This formula, it turns out, is a cross-purpose antidote to FOMO, applicable to various situations when you need to know when to stop looking for a better option:

Have three months to find somewhere to live? Reject everything in the first month and then pick the next house that comes along that is your favorite so far. Hiring an assistant? Reject the first 37 percent of candidates and then give the job to the next one who you prefer above all others. In fact, the search for an assistant is the most famous formulation of this theory, and the method is often known as the “secretary problem.”

But the most interesting and pause-giving chapter is the final one, which brings modern lucidity to the fairy-tale myth that “happily ever after” ensues unabated after you’ve identified “The One,” stopped your search, and settled down him or her. Most of us don’t need a scientist to tell us that “happily ever after” is not a destination or a final outcome but a journey and an active process in any healthy relationship. Fry, however, offers some enormously heartening and assuring empirical findings, based on a fascinating collaboration between mathematicians and psychologists, confirming this life-tested and often hard-earned intuitive understanding.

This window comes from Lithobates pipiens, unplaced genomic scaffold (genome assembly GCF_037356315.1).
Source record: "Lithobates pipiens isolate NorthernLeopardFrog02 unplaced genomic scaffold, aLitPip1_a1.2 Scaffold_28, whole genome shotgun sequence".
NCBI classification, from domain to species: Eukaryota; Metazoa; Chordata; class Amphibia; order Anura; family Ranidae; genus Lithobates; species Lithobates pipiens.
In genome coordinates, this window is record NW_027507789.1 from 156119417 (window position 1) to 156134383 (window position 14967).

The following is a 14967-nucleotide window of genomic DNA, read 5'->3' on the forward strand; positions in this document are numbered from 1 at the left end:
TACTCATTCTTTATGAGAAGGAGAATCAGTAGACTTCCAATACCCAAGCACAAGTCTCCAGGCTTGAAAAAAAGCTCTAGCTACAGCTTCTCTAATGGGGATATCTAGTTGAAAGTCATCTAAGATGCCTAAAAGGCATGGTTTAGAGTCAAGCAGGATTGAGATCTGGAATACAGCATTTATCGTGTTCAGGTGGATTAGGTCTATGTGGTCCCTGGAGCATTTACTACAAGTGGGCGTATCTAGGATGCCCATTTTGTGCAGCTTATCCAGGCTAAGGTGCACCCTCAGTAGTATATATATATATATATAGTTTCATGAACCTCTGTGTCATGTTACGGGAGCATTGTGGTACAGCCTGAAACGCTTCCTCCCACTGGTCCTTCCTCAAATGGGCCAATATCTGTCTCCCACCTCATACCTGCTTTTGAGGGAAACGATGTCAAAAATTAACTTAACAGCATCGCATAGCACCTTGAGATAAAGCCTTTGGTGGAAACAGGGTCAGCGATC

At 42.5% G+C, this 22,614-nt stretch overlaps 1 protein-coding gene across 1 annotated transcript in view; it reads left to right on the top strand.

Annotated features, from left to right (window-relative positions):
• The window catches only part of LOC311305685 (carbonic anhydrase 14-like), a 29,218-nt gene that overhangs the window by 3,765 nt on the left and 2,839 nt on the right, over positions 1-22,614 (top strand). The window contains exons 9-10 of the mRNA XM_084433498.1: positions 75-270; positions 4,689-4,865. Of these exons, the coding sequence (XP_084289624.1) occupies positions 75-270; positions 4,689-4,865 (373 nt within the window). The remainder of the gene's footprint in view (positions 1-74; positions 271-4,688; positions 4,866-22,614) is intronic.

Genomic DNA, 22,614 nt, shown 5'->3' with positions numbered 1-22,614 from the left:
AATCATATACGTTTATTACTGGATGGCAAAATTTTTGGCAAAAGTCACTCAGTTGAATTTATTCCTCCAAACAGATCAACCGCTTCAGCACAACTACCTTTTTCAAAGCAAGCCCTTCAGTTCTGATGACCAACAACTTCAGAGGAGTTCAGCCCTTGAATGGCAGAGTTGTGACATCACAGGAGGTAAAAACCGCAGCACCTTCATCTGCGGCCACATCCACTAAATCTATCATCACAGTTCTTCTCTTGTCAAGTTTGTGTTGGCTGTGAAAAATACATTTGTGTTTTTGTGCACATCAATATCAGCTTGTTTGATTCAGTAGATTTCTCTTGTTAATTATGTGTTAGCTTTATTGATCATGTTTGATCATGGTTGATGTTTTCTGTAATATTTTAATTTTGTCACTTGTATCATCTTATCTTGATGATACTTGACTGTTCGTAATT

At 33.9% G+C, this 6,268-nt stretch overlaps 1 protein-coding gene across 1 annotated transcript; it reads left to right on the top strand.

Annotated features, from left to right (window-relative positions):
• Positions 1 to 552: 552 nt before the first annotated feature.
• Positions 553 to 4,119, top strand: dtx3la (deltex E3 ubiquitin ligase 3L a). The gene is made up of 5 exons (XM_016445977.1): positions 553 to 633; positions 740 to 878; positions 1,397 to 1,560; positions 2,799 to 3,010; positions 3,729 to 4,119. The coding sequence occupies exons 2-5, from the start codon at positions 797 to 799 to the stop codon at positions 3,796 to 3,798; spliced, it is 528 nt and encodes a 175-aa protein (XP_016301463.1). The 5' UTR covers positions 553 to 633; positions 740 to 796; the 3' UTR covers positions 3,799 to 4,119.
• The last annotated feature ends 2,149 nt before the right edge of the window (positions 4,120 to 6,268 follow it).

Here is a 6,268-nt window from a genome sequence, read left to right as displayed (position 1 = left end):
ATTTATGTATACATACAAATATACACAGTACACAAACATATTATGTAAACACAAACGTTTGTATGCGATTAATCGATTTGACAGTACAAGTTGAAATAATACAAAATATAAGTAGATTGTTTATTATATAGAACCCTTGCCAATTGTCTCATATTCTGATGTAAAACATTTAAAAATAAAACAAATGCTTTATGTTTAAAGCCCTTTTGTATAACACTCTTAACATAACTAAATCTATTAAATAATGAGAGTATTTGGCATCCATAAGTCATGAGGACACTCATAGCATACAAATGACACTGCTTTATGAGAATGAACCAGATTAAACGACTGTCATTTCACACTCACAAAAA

Fry examines what psychologists studying longtime couples have found about the key to successful relationships:

Every relationship will have conflict, but most psychologists now agree that the way couples argue can differ substantially, and can work as a useful predictor of longer-term happiness within a couple.